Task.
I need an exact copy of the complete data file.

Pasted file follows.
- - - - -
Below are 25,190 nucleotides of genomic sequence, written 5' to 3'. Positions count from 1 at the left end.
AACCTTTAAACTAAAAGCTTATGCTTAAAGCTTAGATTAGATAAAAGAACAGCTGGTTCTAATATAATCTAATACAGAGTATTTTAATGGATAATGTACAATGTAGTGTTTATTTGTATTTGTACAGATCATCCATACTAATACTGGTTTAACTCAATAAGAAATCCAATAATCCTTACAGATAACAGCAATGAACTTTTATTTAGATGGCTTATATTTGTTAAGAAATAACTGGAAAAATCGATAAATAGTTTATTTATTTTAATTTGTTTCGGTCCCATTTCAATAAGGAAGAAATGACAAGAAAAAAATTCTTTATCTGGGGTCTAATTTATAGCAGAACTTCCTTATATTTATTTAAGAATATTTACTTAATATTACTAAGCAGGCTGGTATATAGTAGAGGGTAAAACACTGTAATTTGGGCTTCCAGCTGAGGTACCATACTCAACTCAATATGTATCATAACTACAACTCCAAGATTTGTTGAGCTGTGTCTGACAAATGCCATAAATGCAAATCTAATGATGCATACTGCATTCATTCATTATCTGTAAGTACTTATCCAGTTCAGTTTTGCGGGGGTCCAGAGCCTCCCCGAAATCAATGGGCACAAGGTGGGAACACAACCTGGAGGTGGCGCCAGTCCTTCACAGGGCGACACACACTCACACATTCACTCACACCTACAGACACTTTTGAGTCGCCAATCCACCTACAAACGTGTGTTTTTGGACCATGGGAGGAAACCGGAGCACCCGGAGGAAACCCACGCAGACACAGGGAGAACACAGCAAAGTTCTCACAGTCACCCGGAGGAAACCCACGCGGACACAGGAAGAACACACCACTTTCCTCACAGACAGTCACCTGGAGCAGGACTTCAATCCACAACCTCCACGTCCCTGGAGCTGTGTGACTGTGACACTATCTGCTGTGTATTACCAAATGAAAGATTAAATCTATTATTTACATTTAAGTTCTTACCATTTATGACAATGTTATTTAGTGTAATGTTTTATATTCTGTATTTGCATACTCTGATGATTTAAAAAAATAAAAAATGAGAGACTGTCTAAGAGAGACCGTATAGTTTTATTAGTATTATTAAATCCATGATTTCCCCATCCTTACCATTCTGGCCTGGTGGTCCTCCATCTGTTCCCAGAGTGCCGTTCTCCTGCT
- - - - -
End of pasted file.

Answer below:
Below are 25,190 nucleotides of genomic sequence, written 5' to 3'. Positions count from 1 at the left end.
AACCTTTAAACTAAAAGCTTATGCTTAAAGCTTAGATTAGATAAAAGAACAGCTGGTTCTAATATAATCTAATACAGAGTATTTTAATGGATAATGTACAATGTAGTGTTTATTTGTATTTGTACAGATCATCCATACTAATACTGGTTTAACTCAATAAGAAATCCAATAATCCTTACAGATAACAGCAATGAACTTTTATTTAGATGGCTTATATTTGTTAAGAAATAACTGGAAAAATCGATAAATAGTTTATTTATTTTAATTTGTTTCGGTCCCATTTCAATAAGGAAGAAATGACAAGAAAAAAATTCTTTATCTGGGGTCTAATTTATAGCAGAACTTCCTTATATTTATTTAAGAATATTTACTTAATATTACTAAGCAGGCTGGTATATAGTAGAGGGTAAAACACTGTAATTTGGGCTTCCAGCTGAGGTACCATACTCAACTCAATATGTATCATAACTACAACTCCAAGATTTGTTGAGCTGTGTCTGACAAATGCCATAAATGCAAATCTAATGATGCATACTGCATTCATTCATTATCTGTAAGTACTTATCCAGTTCAGTTTTGCGGGGGTCCAGAGCCTCCCCGAAATCAATGGGCACAAGGTGGGAACACAACCTGGAGGTGGCGCCAGTCCTTCACAGGGCGACACACACTCACACATTCACTCACACCTACAGACACTTTTGAGTCGCCAATCCACCTACAAACGTGTGTTTTTGGACCATGGGAGGAAACCGGAGCACCCGGAGGAAACCCACGCAGACACAGGGAGAACACAGCAAAGTTCTCACAGTCACCCGGAGGAAACCCACGCGGACACAGGAAGAACACACCACTTTCCTCACAGACAGTCACCTGGAGCAGGACTTCAATCCACAACCTCCACGTCCCTGGAGCTGTGTGACTGTGACACTATCTGCTGTGTATTACCAAATGAAAGATTAAATCTATTATTTACATTTAAGTTCTTACCATTTATGACAATGTTATTTAGTGTAATGTTTTATATTCTGTATTTGCATACTCTGATGATTTAAAAAAATAAAAAATGAGAGACTGTCTAAGAGAGACCGTATAGTTTTATTAGTATTATTAAATCCATGATTTCCCCATCCTTACCATTCTGGCCTGGTGGTCCTCCATCTGTTCCCAGAGTGCCGTTCTCCTGCT